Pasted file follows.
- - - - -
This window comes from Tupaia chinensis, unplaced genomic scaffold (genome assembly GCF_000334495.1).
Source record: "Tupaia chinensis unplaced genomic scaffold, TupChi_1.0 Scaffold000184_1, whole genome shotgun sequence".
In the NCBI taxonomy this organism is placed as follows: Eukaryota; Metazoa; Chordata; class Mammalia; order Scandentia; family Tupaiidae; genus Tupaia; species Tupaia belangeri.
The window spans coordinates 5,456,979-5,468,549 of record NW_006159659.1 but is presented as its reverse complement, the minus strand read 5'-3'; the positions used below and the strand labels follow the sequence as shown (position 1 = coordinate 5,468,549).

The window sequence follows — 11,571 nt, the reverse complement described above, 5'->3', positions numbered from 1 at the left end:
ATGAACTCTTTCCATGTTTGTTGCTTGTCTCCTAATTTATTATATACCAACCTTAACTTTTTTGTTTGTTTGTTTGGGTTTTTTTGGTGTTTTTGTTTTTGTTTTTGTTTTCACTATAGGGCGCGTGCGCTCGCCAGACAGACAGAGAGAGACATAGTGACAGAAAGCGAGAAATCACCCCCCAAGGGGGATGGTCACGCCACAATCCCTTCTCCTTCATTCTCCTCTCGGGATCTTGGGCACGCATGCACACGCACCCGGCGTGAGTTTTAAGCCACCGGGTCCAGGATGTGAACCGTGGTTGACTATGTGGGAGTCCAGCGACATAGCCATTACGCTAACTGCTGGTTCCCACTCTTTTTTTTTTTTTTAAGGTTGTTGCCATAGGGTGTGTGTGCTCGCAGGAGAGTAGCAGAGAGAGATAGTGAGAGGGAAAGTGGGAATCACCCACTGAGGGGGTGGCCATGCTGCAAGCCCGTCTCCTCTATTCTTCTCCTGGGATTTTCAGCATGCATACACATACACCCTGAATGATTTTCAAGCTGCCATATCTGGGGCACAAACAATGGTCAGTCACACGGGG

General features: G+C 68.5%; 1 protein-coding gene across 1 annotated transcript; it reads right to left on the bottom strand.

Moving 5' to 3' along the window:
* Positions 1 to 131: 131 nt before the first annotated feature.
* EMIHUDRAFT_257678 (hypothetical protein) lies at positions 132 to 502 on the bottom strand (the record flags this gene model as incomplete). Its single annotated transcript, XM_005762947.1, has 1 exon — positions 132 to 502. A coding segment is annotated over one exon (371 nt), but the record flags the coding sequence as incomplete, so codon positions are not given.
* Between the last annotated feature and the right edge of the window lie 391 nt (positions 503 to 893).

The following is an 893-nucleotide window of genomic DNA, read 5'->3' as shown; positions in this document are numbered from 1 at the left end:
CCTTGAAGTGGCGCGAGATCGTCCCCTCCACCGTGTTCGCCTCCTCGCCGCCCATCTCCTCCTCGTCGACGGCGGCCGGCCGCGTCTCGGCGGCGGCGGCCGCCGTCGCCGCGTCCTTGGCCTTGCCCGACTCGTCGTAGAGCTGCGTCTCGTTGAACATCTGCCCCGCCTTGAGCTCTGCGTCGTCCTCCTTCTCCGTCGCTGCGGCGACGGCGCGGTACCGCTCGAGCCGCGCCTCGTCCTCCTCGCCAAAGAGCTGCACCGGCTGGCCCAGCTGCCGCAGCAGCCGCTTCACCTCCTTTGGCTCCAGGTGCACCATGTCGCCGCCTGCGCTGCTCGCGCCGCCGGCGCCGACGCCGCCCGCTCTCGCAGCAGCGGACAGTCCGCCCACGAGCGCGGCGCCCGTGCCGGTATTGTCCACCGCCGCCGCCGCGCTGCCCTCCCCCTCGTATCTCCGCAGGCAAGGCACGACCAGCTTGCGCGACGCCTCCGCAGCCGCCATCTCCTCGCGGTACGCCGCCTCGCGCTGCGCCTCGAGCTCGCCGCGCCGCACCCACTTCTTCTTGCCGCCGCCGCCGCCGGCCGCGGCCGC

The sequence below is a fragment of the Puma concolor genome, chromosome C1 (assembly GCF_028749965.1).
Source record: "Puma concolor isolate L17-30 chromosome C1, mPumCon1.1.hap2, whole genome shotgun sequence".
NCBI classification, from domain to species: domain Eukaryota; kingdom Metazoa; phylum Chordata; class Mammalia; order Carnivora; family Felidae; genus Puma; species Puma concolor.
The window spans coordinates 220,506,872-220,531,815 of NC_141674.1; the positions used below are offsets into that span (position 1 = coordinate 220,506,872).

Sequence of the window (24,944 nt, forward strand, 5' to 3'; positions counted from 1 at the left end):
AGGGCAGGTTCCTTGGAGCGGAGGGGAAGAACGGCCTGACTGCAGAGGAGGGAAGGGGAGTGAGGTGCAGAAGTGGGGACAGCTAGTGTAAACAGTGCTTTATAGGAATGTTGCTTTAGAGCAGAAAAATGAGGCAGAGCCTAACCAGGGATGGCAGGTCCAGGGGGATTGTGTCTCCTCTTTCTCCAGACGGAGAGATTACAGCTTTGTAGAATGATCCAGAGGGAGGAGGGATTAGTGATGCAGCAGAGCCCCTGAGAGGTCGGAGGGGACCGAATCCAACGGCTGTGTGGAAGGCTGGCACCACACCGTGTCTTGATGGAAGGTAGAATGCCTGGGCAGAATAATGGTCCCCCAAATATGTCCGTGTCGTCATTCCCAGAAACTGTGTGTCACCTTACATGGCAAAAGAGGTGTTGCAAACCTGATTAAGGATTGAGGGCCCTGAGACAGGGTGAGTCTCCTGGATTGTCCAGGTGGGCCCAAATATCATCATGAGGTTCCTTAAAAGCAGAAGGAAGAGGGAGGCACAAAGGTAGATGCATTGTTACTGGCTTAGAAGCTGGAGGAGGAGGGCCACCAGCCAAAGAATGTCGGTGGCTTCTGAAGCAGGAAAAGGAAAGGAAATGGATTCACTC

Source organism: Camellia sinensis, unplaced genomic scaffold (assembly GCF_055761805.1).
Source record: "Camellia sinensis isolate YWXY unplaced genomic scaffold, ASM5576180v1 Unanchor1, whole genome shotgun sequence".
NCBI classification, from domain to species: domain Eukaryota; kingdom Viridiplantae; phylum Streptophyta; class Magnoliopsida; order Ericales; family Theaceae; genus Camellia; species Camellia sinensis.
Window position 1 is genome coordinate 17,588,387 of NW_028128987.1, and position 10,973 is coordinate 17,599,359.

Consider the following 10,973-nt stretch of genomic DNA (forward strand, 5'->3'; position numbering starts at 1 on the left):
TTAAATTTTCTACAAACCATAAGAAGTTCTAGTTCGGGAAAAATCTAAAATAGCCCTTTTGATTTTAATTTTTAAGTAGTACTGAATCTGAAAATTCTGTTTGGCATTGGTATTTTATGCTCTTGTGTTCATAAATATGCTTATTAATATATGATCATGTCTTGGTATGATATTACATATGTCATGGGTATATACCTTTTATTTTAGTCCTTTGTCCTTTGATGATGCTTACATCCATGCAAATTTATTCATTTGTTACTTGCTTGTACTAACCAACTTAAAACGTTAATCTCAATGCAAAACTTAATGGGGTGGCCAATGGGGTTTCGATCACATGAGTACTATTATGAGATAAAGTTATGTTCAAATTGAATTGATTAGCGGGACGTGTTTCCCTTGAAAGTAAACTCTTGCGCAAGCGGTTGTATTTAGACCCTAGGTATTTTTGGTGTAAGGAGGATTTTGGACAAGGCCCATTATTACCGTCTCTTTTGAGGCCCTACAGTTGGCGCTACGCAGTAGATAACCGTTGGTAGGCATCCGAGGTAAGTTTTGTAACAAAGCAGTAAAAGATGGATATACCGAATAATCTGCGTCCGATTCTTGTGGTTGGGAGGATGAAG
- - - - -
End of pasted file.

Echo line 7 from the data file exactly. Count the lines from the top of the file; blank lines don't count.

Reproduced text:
General features: G+C 68.5%; 1 protein-coding gene across 1 annotated transcript; it reads right to left on the bottom strand.